Citi's two benefits are a tiny silver lining to the plethora of negative consequences faced by the resource-rich region from Brent crude's 45 percent year-to-date decline. Most analysts see lower prices doing more harm than good for both exporters and importers alike.
"Most Middle Eastern governments are not going to get the revenues they require for their budgets, so it [cheap oil] could put political and domestic pressure on them, especially with the ISIS issues in Syria and Iraq," said Barry Dawes, head of resources at Paradigm Securities.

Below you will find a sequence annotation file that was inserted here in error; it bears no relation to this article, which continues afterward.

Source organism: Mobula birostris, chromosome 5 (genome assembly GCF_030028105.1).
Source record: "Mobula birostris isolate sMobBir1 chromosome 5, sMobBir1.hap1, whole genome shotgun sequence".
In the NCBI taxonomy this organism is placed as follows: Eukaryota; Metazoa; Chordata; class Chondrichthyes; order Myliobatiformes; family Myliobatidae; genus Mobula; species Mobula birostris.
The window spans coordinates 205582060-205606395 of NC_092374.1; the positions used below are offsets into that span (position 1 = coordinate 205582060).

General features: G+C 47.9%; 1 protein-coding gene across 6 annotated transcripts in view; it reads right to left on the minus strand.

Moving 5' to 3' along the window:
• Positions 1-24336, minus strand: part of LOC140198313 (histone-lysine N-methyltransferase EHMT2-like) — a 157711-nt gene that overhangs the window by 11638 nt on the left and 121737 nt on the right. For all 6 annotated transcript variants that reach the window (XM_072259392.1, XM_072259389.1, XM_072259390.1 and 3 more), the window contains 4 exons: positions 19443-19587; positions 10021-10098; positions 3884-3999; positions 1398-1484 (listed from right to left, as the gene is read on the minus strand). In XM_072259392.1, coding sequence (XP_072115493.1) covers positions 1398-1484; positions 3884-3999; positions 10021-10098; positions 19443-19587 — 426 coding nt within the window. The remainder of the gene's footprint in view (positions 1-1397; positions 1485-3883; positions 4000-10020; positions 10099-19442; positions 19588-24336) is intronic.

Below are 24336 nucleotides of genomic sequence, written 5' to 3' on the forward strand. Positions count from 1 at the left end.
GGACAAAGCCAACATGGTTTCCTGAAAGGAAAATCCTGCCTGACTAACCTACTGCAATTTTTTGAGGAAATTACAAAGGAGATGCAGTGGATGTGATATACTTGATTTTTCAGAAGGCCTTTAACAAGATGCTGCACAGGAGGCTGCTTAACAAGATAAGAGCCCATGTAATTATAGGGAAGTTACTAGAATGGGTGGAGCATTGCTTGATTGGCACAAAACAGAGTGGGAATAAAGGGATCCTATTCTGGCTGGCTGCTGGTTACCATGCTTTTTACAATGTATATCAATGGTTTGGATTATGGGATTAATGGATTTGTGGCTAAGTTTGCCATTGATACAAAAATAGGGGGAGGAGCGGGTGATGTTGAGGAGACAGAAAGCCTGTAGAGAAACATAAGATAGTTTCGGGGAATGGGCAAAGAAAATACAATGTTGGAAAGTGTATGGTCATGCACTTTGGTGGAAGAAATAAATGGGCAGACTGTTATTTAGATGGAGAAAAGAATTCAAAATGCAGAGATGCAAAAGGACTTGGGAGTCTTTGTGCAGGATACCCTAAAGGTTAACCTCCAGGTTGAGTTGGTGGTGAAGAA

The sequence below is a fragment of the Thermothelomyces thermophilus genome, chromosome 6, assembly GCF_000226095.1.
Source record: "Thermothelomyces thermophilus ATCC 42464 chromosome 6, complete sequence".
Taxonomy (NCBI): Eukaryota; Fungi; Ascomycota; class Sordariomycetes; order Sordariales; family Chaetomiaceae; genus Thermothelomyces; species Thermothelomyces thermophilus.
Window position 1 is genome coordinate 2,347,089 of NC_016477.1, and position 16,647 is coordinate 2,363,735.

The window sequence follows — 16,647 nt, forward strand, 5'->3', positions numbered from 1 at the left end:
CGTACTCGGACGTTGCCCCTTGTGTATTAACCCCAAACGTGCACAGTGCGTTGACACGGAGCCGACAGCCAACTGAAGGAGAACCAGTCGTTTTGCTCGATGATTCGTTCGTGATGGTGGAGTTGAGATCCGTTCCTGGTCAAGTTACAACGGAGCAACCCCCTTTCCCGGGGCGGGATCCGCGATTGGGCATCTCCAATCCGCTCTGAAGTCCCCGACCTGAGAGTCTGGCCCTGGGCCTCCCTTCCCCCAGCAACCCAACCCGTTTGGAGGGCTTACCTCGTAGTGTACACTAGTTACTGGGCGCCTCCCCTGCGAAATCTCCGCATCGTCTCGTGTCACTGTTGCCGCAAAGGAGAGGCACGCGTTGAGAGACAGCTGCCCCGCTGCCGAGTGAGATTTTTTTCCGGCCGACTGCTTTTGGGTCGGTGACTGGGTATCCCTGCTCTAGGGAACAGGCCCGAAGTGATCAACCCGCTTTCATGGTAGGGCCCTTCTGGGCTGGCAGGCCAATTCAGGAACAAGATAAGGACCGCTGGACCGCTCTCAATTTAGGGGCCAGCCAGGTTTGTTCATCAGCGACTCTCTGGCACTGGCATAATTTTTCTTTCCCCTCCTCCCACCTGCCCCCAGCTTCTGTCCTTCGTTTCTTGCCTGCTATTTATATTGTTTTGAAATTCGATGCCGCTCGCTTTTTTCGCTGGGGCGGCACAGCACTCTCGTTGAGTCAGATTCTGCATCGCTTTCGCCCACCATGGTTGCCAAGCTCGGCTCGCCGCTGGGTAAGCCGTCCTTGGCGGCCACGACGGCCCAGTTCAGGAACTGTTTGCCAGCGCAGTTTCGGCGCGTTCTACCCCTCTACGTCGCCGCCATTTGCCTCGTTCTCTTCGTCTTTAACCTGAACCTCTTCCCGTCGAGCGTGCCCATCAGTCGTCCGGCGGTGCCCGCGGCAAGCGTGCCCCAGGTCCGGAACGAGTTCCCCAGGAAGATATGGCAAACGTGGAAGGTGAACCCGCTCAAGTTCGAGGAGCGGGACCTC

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The argument is that the headwinds faced by exporting nations in the Gulf will also hurt importers like Egypt in the form of diminished aid and investment.
"Prices at these levels are not geopolitically sustainable. If you look at the break-even fiscal budget for most OEPC nations, all but two are well above $80 and several are above $100. That's what it takes to keep the Arab Spring and civil unrest at bay. Even Saudi Arabia, with their large fiscal reserves, won't be able to handle current prices for too long," Gina Sanchez, chairwoman and founder of Chantico Global told CNBC earlier this month.